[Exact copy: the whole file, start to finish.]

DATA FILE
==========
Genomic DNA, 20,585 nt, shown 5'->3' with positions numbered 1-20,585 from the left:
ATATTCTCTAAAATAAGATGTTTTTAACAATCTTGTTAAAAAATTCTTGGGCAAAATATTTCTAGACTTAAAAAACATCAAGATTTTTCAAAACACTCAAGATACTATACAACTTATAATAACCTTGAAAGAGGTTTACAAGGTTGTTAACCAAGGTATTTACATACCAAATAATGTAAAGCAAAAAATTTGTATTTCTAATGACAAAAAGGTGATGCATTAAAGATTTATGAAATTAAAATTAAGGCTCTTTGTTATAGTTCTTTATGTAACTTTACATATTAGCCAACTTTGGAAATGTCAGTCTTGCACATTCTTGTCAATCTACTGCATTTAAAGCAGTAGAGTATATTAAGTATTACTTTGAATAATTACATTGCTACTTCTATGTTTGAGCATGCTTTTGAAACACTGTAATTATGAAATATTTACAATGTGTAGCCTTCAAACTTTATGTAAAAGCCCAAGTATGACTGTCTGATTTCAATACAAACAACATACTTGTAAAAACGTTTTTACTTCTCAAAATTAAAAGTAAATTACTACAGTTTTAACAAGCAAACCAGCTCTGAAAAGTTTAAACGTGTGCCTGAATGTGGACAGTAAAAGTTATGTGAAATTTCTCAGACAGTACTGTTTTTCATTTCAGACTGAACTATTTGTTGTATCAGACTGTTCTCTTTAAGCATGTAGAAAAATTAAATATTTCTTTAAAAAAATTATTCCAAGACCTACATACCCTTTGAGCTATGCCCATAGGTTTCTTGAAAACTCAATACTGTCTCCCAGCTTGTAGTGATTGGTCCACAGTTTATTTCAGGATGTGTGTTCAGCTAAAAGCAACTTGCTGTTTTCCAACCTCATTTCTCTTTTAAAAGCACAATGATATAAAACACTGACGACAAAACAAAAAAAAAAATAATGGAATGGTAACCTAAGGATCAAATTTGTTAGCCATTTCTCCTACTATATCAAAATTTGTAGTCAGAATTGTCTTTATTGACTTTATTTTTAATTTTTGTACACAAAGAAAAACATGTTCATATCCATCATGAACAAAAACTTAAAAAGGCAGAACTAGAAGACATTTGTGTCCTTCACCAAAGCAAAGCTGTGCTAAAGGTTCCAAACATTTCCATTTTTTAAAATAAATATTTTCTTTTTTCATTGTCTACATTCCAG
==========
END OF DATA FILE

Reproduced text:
Genomic DNA, 20,585 nt, shown 5'->3' with positions numbered 1-20,585 from the left:
ATATTCTCTAAAATAAGATGTTTTTAACAATCTTGTTAAAAAATTCTTGGGCAAAATATTTCTAGACTTAAAAAACATCAAGATTTTTCAAAACACTCAAGATACTATACAACTTATAATAACCTTGAAAGAGGTTTACAAGGTTGTTAACCAAGGTATTTACATACCAAATAATGTAAAGCAAAAAATTTGTATTTCTAATGACAAAAAGGTGATGCATTAAAGATTTATGAAATTAAAATTAAGGCTCTTTGTTATAGTTCTTTATGTAACTTTACATATTAGCCAACTTTGGAAATGTCAGTCTTGCACATTCTTGTCAATCTACTGCATTTAAAGCAGTAGAGTATATTAAGTATTACTTTGAATAATTACATTGCTACTTCTATGTTTGAGCATGCTTTTGAAACACTGTAATTATGAAATATTTACAATGTGTAGCCTTCAAACTTTATGTAAAAGCCCAAGTATGACTGTCTGATTTCAATACAAACAACATACTTGTAAAAACGTTTTTACTTCTCAAAATTAAAAGTAAATTACTACAGTTTTAACAAGCAAACCAGCTCTGAAAAGTTTAAACGTGTGCCTGAATGTGGACAGTAAAAGTTATGTGAAATTTCTCAGACAGTACTGTTTTTCATTTCAGACTGAACTATTTGTTGTATCAGACTGTTCTCTTTAAGCATGTAGAAAAATTAAATATTTCTTTAAAAAAATTATTCCAAGACCTACATACCCTTTGAGCTATGCCCATAGGTTTCTTGAAAACTCAATACTGTCTCCCAGCTTGTAGTGATTGGTCCACAGTTTATTTCAGGATGTGTGTTCAGCTAAAAGCAACTTGCTGTTTTCCAACCTCATTTCTCTTTTAAAAGCACAATGATATAAAACACTGACGACAAAACAAAAAAAAAAATAATGGAATGGTAACCTAAGGATCAAATTTGTTAGCCATTTCTCCTACTATATCAAAATTTGTAGTCAGAATTGTCTTTATTGACTTTATTTTTAATTTTTGTACACAAAGAAAAACATGTTCATATCCATCATGAACAAAAACTTAAAAAGGCAGAACTAGAAGACATTTGTGTCCTTCACCAAAGCAAAGCTGTGCTAAAGGTTCCAAACATTTCCATTTTTTAAAATAAATATTTTCTTTTTTCATTGTCTACATTCCAG